What makes Wimbledon so special?

What makes Wimbledon so special?


What makes Wimbledon so special?

Eight times Grand Slam champion Ivan Lendl could not lay his hands on the coveted Wimbledon trophy, the only grass-court Slam. He twice made the finals at SW 19, but couldn’t pass the final hurdle: In 1986 he lost to Boris Becker and, in ’87, he met the same fate at the hands of Pat Cash. In fact, the Czech-American had made his dislike for the event quite clear by famously saying, ‘Grass is for cows’ while giving the tournament a miss in 1982!

Whether he said those words out of utter frustration or in pure jest is debatable, but what can’t be doubted is Wimbledon’s exalted position among all Grand Slams.
Players dream of participating in the meet, fans eagerly await for the action to unfold and puritans soak in the atmosphere that places a premium on tradition, despite the event going through many make-overs —  whether it’s the state-of-the-art courts or the 84-million pound roof at the famed Centre Court.

Steeped in ceremony throughout its 134-year history, Wimbledon’s adherence to traditions has set it apart from other Grand Slams.

Of the four Slam events, Wimbledon is the only tournament that is still played on a natural surface whereas each of the other championships — the US Open, Australian Open, and French Open – has opted for either hard courts or clay courts, though they all had their beginnings on grass.

There is something about grass courts and white clothing that is so alluring. While the organisers have conceded ground on some issues — and sometimes even reluctantly —  they have stuck to all-white uniform unlike other Slams, where colour clothing of all manner is allowed.

Although the All England Lawn Tennis Association has steadfastly refused to compromise on the aesthetic aspects, Wimbledon officials have gone for slower courts to ensure longer rallies. The serve-and-volley game, which you witness little of in other Slams, is at once refreshing and delightful.

For a professional tennis player, winning Wimbledon is the pinnacle of his or her career, and no one described it better than Martina Navratilova, arguably the greatest women player ever. “Wimbledon is like a drug. Once you win it for the first time you feel you’ve just got to do it again and again and again...”

While the British may pride, and rightfully so, in maintaining the old-world charm at the event, there is one tradition that they would love to see changed. There hasn’t been a home champion for many, many years at the most famous of tennis championships. The last British woman to capture the singles title at Wimbledon was Virginia Wade in 1977 and the last British man was Fred Perry in 1936!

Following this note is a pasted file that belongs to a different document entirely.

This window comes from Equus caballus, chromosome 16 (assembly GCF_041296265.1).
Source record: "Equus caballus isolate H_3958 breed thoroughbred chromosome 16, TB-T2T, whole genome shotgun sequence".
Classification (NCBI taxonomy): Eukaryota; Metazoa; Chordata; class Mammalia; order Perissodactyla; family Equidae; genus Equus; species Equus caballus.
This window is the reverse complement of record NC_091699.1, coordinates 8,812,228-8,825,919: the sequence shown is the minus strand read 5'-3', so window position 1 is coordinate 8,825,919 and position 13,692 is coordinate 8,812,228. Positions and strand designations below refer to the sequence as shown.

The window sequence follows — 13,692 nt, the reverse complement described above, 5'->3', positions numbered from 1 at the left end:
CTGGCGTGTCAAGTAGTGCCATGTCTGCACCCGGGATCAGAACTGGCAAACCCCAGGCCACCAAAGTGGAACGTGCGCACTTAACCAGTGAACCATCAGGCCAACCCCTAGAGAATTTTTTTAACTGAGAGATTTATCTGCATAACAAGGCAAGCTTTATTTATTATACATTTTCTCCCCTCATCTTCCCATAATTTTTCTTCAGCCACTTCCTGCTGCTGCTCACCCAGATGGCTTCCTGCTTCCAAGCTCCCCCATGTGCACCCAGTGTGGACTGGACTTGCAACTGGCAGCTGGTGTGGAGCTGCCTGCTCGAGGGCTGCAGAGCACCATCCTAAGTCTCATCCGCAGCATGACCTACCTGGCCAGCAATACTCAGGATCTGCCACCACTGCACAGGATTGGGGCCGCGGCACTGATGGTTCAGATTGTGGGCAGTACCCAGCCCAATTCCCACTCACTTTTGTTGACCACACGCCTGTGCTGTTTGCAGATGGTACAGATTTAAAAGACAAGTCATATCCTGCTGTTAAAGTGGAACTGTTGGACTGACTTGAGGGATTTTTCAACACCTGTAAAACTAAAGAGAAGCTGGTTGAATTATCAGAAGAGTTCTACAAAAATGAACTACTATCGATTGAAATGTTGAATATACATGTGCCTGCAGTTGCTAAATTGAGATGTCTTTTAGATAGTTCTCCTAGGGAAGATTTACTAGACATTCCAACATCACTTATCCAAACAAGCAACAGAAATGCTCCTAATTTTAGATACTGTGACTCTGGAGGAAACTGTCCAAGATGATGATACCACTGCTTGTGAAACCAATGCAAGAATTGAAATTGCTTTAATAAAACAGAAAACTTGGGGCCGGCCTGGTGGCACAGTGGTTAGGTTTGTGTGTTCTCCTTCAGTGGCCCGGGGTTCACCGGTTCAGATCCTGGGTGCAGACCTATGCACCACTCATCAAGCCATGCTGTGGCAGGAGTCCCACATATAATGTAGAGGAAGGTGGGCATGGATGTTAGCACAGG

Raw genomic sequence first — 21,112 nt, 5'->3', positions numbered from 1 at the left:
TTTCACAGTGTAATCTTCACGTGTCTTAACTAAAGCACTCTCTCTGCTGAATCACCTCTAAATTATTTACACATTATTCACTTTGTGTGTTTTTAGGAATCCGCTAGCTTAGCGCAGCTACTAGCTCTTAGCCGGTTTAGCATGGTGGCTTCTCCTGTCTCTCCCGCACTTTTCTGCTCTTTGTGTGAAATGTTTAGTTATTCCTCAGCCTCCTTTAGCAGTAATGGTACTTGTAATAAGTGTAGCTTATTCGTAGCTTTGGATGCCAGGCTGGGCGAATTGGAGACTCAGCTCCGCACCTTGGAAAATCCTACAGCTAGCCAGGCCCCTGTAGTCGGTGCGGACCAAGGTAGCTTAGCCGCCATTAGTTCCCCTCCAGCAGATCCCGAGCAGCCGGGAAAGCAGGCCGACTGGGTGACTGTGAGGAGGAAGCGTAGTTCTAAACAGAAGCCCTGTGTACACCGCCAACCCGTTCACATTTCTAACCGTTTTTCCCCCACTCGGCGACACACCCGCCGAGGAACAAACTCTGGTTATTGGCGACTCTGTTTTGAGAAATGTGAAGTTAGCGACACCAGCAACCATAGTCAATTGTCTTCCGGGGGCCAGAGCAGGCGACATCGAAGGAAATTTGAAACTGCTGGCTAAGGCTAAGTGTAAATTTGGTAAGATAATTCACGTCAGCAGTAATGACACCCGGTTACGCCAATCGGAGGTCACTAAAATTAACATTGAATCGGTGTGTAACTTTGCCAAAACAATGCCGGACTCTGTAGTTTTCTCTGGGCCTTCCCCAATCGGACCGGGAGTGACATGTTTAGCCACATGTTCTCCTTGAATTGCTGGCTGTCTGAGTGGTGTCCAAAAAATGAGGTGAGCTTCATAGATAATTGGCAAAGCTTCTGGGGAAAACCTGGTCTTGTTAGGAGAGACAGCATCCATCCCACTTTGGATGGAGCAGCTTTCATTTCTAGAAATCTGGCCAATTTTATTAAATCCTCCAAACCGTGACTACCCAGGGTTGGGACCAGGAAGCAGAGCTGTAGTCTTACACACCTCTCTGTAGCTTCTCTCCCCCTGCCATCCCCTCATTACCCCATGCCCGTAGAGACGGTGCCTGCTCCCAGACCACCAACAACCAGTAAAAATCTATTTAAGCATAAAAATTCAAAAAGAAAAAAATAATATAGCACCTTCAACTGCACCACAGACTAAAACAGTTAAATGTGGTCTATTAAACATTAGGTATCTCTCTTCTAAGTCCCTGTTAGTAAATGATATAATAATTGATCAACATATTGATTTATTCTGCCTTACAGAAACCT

The comeback champ!
As comebacks go, this one has to be right up there amongst the best: The 2001 final between Goran Ivanisevic and Pat Rafter. But seldom has a comeback left the players and the fans alike so emotionally drained at the end of it all.

Ivanisevic won the Wimbledon title in his fourth final appearance, defeating Australia’s Rafter (6-3, 3-6, 6-3, 2-6, 7-5) in one of the most exciting finals of the grass-court championship. He had won only nine matches entering Wimbledon that year and his left shoulder, which was later operated upon, was in pain.

Ranked 125 in the world, he was given a wild card based on his previous performances, having lost the three finals in 1992, ’94 and ’98. The Croat was tagged “the most talented player never to have won Wimbledon”. But not any longer after that memorable fortnight in 2001.

Memorable match
For its sheer length of time, the match between American John Isner and Frenchman Nicolas Mahut stands out as one of the most memorable matches in the history of Wimbledon. In what is the longest ever tennis match, Isner defeated Mahut in five sets (6-4, 3-6, 6-7, 7-6, 70-68) in 2010 to become part of Wimbledon folklore.

The match in itself may not have matched the fierce rivalry of John McEnroe and Bjorn Borg or the classicism of Rafael Nadal and Roger Federer, but for sheer longevity this match is right up there among the game’s classics. By the time Isner hit a backhand winner, after 11 hours and five minutes of play, it had broken all previous records for the longest match, the longest set and the most games played!

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